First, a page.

Page 118 - Gay San Francisco_Eyewitness Drummer
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98                                      Jack Fritscher, Ph.D.
               Drummer and its inclusive salon was the hub interpreting leather pop-
            ular culture. Drummer, according to the San Francisco GLBT Histori-
            cal Society was — in the most important assessment in this book — “the
            center of a whole cultural phenomenon.”
               Drummer was epicentric to leather culture for what happened then
            and for what happened later.
               Leather, like homosexuality itself, is a hologram. I might say, “You
            see it; but when you reach out to touch it, your hand closes empty around
            the projection of what your eye tells you is there.”
               Our leather history has no more memory than the remembrance we
            give it.
               And all our leather memoirs are epic.

                                  Question Marx?
                     Socrates: It Takes a Village to Raise a Question?

            Is there in the younger politically correct crowd a kind of gay-moral dis-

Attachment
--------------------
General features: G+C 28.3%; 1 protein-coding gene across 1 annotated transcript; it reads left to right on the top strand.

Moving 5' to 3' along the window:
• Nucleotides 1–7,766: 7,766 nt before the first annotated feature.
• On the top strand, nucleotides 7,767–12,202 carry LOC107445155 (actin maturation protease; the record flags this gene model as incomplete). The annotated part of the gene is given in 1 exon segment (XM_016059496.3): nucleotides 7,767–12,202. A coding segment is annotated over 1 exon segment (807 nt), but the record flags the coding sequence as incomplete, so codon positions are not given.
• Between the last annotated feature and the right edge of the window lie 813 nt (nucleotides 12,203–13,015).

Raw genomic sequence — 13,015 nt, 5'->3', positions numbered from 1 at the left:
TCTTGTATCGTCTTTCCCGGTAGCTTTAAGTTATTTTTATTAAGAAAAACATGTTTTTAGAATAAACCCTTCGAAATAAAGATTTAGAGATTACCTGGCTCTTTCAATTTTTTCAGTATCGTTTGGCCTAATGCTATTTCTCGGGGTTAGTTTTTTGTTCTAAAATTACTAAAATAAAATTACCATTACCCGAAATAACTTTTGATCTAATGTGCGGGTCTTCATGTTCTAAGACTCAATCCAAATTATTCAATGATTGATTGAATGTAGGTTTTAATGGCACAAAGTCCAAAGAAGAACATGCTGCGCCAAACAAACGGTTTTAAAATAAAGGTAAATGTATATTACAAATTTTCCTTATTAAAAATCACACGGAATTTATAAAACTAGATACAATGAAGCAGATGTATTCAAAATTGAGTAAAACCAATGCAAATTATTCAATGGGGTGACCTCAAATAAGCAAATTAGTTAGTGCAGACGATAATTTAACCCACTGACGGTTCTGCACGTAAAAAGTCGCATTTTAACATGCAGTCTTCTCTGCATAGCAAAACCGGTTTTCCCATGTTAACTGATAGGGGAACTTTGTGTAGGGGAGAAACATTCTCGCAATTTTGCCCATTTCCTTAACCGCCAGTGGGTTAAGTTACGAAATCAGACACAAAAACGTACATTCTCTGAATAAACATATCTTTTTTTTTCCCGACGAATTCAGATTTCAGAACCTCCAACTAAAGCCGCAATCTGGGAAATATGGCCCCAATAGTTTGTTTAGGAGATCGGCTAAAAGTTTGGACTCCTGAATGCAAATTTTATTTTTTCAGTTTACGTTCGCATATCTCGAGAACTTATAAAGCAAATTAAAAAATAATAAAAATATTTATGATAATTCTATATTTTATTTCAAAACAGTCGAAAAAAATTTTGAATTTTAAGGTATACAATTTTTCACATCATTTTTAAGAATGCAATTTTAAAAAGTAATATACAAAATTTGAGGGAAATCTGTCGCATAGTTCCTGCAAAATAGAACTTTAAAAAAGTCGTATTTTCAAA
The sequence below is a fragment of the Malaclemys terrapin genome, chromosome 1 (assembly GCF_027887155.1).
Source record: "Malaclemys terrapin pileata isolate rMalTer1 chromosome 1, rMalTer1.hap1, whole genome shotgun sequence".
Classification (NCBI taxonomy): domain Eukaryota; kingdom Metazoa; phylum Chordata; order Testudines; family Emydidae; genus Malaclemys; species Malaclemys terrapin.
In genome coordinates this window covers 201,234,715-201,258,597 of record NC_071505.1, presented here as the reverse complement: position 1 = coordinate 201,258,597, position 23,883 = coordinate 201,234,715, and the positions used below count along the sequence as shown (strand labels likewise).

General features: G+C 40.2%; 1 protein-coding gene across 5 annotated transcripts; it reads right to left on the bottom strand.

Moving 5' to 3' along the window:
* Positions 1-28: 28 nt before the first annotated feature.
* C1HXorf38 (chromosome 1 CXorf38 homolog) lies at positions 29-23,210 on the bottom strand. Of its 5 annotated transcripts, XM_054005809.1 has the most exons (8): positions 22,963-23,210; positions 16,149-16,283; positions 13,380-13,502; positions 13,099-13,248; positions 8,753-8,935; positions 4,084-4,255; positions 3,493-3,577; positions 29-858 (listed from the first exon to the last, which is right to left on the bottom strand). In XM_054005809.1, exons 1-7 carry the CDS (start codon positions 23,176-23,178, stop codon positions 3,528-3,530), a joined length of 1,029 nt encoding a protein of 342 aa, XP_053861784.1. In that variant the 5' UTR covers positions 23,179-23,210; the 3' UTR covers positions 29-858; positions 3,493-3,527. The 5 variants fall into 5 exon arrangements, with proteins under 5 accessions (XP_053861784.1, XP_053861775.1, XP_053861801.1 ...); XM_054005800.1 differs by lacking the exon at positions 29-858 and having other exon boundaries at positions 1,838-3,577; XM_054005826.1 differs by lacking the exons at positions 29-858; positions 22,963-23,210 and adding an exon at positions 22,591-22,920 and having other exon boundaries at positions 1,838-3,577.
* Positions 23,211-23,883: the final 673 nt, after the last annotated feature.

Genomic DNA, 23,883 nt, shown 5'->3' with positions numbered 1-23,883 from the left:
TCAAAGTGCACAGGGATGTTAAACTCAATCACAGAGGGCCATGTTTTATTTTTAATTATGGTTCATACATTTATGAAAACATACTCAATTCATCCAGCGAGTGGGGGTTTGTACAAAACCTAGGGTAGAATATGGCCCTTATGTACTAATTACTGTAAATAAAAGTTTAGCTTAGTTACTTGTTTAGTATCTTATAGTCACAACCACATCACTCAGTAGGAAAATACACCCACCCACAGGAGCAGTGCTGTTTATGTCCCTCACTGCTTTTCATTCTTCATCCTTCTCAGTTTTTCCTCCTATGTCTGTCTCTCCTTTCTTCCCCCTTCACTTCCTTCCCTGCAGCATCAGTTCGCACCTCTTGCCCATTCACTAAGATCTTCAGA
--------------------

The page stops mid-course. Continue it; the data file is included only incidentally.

approval, a kind of Puritan uptightness, and a jealous ageism as if they
            are angry that their forebears stole a march on them? Is theirs a petu-
            lance about a party missed that rebels against the generation of us who
            in the first decade after Stonewall invented gay life while celebrating our
              psychological liberation like the fauns, satyrs, angels, imps, and gods that
            the sex, music, and drugs revealed we were in our new world of faerie?

            AUGUST 18, 1974

            The gay world lies somewhere between the Wild West and Chaos.
               For instance, in 1970 in San Francisco, long before there was a Drum-
            mer, my lover David Sparrow and I posed as two leather players in a couple
            hundred black-and-white photos for the first leather magazine published
            in San Francisco, Whipcrack. Intending it as a one-issue one-off, we helped
            create that slick, large-format magazine with photographer Walt Jebe,
            David’s employer, who owned Jebe’s Camera, 4117 20  Street. Jebe’s
            Camera, founded in the 1960s, was the first camera shop to hire gay clerks
            and develop gay sex photos in the Castro. The straight Jebe had been in
            business ten years before arriviste Harvey Milk immigrated and opened
            his own Castro Camera shop a couple doors away, around the corner on
            the main drag at 575 Castro Street.

          ©Jack Fritscher, Ph.D., All Rights Reserved—posted 05-05-2017
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